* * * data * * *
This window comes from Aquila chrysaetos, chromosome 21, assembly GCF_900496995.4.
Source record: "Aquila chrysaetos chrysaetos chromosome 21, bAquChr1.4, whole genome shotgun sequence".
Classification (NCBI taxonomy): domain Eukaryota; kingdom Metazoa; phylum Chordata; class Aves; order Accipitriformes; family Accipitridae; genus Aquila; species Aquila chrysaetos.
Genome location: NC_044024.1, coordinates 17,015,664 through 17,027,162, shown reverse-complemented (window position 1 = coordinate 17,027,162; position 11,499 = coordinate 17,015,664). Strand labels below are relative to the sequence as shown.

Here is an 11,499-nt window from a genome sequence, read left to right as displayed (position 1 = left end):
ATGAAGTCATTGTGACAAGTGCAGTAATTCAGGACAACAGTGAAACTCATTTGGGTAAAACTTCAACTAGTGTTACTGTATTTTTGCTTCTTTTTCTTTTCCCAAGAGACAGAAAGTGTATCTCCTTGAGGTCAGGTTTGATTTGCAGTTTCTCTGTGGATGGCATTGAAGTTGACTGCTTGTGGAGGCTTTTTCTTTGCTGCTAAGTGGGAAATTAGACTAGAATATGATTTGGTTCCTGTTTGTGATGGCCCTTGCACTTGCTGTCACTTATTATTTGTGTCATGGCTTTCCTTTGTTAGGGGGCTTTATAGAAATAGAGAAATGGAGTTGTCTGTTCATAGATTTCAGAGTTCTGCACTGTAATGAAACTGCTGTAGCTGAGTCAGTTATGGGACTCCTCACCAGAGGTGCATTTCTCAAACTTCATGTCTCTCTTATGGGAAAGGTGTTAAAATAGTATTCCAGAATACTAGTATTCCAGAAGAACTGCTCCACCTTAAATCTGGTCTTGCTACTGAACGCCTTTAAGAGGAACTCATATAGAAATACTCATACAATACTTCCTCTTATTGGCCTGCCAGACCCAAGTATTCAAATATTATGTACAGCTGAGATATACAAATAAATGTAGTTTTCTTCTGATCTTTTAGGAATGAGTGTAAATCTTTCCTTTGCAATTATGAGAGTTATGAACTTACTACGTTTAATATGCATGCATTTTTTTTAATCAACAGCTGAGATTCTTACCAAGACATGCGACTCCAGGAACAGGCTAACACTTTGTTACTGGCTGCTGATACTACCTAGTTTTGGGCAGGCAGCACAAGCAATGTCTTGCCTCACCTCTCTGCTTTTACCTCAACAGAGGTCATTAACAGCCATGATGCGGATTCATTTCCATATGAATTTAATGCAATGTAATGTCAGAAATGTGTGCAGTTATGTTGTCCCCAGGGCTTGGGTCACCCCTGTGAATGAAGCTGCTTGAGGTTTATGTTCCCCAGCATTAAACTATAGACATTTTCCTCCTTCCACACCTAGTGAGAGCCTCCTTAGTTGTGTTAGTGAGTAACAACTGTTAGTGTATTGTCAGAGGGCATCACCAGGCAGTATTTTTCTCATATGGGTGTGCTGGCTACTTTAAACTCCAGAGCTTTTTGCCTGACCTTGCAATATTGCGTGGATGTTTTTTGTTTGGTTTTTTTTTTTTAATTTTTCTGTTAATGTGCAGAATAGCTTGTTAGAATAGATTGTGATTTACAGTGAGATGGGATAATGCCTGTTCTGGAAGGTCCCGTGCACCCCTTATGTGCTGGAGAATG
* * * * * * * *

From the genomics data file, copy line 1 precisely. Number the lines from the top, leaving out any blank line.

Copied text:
This window comes from Aquila chrysaetos, chromosome 21, assembly GCF_900496995.4.